Connecting bus routes: Route 3, with service between downtown Minneapolis and downtown St. Paul along Como Avenue and Rice Street; Route 16, with service every 20 minutes between downtown St. Paul and the University of Minnesota along University Avenue; Route 62, with service between Shoreview and St. Paul along Rice Street; Route 67, with service between downtown St. Paul and the METRO Blue Line’s Franklin Avenue Station along Minnehaha and Franklin avenues. Route 262, with service between Blaine and St. Paul along Rice Street.

Public art: St. Paul artist Seitu Jones has created aluminum scrolls that will wrap light columns at the station and feature elements of the Minnesota Bill of Rights, such as the freedom of the press and right to own property. A poem written by John Minczeski is also featured in the station’s railings. Learn more

Area landmarksMinnesota State Capitol, Western Sculpture Park, Minnesota History Center, Rice Street, Capitol Heights neighborhood, Oakland Cemetery.

Bike-ped connections: East of the station, there are bike lanes on Park Street and John Ireland Boulevard. There are also bike lanes on Como Avenue, north of the station. This summer, St. Paul will construct a bike boulevard on Charles Avenue between North Aldine Street and Park Street. Nice Ride kiosks are also located nearby.

Neighborhood groupsFrogtown Neighborhood Association; Summit University Planning Council

Bus METRO Green Line Route of the Week St. Paul

Route 63: From Grand Avenue to the Green Line 

| Friday, March 21, 2014 12:00:00 AM

Bruce Pedalty hadn’t boarded a bus in 20 years. But this week, assigned to jury duty in downtown St. Paul and wanting to avoid parking costs, he decided to give it another try.

“It was just too easy not to,” Pedalty said as he traveled east on Route 63.

Unlike Pedalty, many of the passengers recently interviewed aboard Route 63 have spent years if not decades using the bus to run errands, get to work or make their way to class.

The route serves a mix of commuters, students and residents as it moves along Grand Avenue, past the University of St. Thomas and Macalester College, retail nodes and residential areas. East of downtown St. Paul, buses travel on 3rd Street East and McKnight Road, serving additional residential areas and shopping centers.              

Chris Wood is among those who have long used Route 63. For the last 20 years, he has commuted by bus between his home near Snelling and Grand avenues and his job downtown. Wood characterized his decision to rely on transit as a rationale response to the responsibilities and high cost of owning and maintaining a vehicle.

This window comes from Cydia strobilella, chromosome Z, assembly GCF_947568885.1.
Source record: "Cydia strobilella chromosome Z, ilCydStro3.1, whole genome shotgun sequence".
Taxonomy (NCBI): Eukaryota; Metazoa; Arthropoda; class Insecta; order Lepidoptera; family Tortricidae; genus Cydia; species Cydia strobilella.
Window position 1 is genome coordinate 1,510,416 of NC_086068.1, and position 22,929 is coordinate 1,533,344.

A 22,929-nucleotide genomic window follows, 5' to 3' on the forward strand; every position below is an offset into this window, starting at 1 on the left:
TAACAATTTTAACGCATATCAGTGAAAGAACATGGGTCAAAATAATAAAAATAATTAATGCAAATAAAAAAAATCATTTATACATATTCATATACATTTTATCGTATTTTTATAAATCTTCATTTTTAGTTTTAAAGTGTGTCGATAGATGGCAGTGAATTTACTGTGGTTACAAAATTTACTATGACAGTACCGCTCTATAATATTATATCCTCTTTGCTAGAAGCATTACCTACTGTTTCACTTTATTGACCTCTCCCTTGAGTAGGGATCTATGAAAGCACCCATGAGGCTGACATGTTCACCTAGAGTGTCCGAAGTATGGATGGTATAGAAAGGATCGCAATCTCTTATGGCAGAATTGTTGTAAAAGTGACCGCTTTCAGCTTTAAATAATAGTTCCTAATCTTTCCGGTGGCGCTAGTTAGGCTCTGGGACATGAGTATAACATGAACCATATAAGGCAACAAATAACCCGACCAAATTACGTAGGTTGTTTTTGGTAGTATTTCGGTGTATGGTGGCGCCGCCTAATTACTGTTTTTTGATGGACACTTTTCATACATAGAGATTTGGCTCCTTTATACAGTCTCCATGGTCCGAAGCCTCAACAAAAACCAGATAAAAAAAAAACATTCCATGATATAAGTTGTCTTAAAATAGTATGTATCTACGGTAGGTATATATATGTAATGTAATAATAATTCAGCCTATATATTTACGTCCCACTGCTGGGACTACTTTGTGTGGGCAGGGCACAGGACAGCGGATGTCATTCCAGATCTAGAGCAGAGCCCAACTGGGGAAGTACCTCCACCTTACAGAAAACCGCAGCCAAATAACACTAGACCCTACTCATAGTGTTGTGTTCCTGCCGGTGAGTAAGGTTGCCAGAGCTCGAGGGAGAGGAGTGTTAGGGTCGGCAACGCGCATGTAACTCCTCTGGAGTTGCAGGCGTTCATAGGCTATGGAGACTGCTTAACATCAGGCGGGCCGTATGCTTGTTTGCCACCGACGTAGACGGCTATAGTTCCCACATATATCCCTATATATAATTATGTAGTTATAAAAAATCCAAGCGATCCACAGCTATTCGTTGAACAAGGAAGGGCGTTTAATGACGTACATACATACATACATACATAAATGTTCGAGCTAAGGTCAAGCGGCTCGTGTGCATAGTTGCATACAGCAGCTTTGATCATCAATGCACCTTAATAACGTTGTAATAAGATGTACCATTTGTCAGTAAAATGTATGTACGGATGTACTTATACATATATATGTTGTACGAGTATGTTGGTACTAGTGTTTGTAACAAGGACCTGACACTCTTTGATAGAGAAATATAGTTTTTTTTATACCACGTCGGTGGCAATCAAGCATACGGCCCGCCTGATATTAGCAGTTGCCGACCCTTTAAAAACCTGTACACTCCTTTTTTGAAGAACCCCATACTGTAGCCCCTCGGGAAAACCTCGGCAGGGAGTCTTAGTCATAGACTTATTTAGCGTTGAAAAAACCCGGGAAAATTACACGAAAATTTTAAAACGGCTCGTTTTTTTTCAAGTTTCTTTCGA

“Driving is a choice. It’s not mandatory,” he said. “When I’m making a choice to do something I need to have a reason and I just don’t have a reason to drive.”

Jamie Wersal was also motivated by simplicity and cost savings when she elected to buy a Metropass and start commuting to her new job downtown a few months ago. She spends her time on Route 63 browsing Facebook or simply looking out the window and relaxing.

“I like looking at the sights,” she said. “I know I see them every day but they’re still pretty.”

East St. Paul resident Kassie Church has a similar motivation for using Route 63. Instead of looking out the window, though, she spends her time on the bus buried in a book. “I like to read and obviously, I can’t read when I drive,” she said.

The convenience of Route 63 will be further enhanced when the METRO Green Line opens June 14.

On the west end, the route will be extended north on Cretin Avenue to connect with the Raymond Avenue Station. Service will also be increased with trips every 10 to 20 minutes during rush hour and every 20 minutes midday, nights and weekends.

John Hershey, the neighborhood liaison for the University of St. Thomas, said the new Green Line connection will make it easier for students, faculty and staff to take transit to downtown Minneapolis.

While many of the school’s 6,000 undergraduates live on or near campus, they frequently travel across the Mississippi River for entertainment and shopping, he said. The university’s law and graduate business schools are also located in downtown Minneapolis.

“The more options we have, the more it opens things up and allows people to think more creatively about using transit,” Hershey said.

For Kate Westfall, who lives in Summit-University and has commuted for years on Route 63, the Green Line is all about entertainment. Westfall and her friends are already making plans to attend baseball games at each end of the Green Line. The St. Paul Saints stadium sits at the east end, in Lowertown, and Target Field is at the west end in Minneapolis.